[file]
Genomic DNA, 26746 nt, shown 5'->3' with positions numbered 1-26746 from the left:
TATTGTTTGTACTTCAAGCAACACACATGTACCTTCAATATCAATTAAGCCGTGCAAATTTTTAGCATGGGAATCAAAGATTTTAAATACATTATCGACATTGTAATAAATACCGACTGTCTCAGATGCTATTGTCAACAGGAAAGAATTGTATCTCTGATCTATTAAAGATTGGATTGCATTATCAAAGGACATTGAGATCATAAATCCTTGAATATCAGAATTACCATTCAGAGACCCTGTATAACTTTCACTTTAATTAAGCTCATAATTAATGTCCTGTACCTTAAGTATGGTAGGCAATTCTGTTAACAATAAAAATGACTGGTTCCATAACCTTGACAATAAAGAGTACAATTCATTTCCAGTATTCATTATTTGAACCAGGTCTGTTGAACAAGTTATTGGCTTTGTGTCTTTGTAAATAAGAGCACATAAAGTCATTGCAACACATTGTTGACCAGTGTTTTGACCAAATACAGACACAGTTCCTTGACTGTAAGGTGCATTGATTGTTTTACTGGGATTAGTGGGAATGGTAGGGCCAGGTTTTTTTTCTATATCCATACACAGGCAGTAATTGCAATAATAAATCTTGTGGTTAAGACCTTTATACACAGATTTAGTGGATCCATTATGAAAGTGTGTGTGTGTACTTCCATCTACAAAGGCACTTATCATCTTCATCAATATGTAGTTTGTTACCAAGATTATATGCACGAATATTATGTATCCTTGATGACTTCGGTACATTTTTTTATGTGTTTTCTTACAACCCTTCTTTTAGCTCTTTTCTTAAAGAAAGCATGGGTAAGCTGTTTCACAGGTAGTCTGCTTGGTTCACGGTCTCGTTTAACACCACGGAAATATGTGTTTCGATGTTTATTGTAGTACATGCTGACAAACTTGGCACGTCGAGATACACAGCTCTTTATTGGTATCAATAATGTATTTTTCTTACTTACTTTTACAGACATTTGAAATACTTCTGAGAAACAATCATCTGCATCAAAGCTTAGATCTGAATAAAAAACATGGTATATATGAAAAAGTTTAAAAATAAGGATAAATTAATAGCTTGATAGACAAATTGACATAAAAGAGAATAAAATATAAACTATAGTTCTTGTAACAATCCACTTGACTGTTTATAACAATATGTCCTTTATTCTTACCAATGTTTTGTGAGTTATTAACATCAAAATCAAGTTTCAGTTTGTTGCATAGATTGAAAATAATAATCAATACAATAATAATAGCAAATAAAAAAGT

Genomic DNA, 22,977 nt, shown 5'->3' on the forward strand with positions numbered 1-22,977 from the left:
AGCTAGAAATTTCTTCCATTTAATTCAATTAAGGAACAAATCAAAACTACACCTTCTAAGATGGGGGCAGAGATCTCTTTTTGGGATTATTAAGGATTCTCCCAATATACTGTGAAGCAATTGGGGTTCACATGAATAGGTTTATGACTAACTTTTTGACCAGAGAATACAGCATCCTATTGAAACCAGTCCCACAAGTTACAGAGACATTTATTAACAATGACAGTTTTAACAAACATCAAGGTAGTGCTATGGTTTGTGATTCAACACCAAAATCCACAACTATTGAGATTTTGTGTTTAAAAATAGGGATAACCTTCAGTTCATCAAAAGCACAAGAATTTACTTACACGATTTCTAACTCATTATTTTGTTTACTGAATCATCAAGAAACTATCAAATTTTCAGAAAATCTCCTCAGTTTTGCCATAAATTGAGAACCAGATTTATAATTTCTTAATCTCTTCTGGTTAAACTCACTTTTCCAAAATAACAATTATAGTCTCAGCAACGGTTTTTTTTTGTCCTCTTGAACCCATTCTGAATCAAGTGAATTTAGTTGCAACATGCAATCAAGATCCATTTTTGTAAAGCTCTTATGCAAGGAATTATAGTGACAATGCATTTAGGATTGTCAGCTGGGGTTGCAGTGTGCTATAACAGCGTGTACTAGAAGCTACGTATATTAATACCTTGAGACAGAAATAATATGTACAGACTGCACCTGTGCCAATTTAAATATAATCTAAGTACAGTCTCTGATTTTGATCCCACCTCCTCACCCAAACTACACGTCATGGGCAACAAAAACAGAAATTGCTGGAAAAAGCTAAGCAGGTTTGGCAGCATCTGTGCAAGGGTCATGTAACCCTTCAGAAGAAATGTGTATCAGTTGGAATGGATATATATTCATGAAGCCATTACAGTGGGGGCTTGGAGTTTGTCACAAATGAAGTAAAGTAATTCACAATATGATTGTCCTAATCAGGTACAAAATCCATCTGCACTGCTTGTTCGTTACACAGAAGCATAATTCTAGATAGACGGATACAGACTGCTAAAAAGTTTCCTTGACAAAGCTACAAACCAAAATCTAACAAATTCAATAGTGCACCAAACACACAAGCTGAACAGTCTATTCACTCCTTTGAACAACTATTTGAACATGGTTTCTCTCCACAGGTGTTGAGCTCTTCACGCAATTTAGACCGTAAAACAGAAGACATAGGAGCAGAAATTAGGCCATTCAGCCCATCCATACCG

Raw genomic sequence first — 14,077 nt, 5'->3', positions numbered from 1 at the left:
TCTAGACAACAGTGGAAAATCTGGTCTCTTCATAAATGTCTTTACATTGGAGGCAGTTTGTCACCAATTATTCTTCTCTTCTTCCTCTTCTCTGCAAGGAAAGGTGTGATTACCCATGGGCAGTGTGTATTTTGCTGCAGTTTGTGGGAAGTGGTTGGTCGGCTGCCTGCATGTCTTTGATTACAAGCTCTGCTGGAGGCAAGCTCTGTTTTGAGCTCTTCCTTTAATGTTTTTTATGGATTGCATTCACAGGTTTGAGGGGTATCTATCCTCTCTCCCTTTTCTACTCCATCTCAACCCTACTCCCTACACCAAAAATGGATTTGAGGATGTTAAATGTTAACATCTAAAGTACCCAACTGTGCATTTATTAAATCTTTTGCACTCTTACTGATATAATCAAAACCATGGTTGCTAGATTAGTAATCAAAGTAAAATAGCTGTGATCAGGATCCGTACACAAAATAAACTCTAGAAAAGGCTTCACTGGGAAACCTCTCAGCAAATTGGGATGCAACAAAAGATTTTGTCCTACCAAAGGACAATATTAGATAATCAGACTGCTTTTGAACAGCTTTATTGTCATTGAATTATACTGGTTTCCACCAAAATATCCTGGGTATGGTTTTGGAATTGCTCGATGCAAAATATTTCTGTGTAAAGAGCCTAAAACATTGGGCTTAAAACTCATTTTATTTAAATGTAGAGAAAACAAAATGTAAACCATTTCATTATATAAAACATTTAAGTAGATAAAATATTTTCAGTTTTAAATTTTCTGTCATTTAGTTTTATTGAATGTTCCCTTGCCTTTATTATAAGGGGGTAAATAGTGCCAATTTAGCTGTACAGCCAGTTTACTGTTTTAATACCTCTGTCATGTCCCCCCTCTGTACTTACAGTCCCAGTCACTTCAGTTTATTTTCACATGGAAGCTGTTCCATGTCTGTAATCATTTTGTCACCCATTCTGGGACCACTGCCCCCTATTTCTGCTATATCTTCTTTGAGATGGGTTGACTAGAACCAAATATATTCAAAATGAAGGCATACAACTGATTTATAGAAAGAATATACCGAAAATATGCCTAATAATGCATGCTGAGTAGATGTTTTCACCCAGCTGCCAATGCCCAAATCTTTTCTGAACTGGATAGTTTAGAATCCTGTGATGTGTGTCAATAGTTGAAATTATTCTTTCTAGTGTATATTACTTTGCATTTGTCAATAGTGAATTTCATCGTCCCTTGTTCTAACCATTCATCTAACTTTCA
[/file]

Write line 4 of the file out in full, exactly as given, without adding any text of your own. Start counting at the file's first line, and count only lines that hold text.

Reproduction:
AGCTAGAAATTTCTTCCATTTAATTCAATTAAGGAACAAATCAAAACTACACCTTCTAAGATGGGGGCAGAGATCTCTTTTTGGGATTATTAAGGATTCTCCCAATATACTGTGAAGCAATTGGGGTTCACATGAATAGGTTTATGACTAACTTTTTGACCAGAGAATACAGCATCCTATTGAAACCAGTCCCACAAGTTACAGAGACATTTATTAACAATGACAGTTTTAACAAACATCAAGGTAGTGCTATGGTTTGTGATTCAACACCAAAATCCACAACTATTGAGATTTTGTGTTTAAAAATAGGGATAACCTTCAGTTCATCAAAAGCACAAGAATTTACTTACACGATTTCTAACTCATTATTTTGTTTACTGAATCATCAAGAAACTATCAAATTTTCAGAAAATCTCCTCAGTTTTGCCATAAATTGAGAACCAGATTTATAATTTCTTAATCTCTTCTGGTTAAACTCACTTTTCCAAAATAACAATTATAGTCTCAGCAACGGTTTTTTTTTGTCCTCTTGAACCCATTCTGAATCAAGTGAATTTAGTTGCAACATGCAATCAAGATCCATTTTTGTAAAGCTCTTATGCAAGGAATTATAGTGACAATGCATTTAGGATTGTCAGCTGGGGTTGCAGTGTGCTATAACAGCGTGTACTAGAAGCTACGTATATTAATACCTTGAGACAGAAATAATATGTACAGACTGCACCTGTGCCAATTTAAATATAATCTAAGTACAGTCTCTGATTTTGATCCCACCTCCTCACCCAAACTACACGTCATGGGCAACAAAAACAGAAATTGCTGGAAAAAGCTAAGCAGGTTTGGCAGCATCTGTGCAAGGGTCATGTAACCCTTCAGAAGAAATGTGTATCAGTTGGAATGGATATATATTCATGAAGCCATTACAGTGGGGGCTTGGAGTTTGTCACAAATGAAGTAAAGTAATTCACAATATGATTGTCCTAATCAGGTACAAAATCCATCTGCACTGCTTGTTCGTTACACAGAAGCATAATTCTAGATAGACGGATACAGACTGCTAAAAAGTTTCCTTGACAAAGCTACAAACCAAAATCTAACAAATTCAATAGTGCACCAAACACACAAGCTGAACAGTCTATTCACTCCTTTGAACAACTATTTGAACATGGTTTCTCTCCACAGGTGTTGAGCTCTTCACGCAATTTAGACCGTAAAACAGAAGACATAGGAGCAGAAATTAGGCCATTCAGCCCATCCATACCG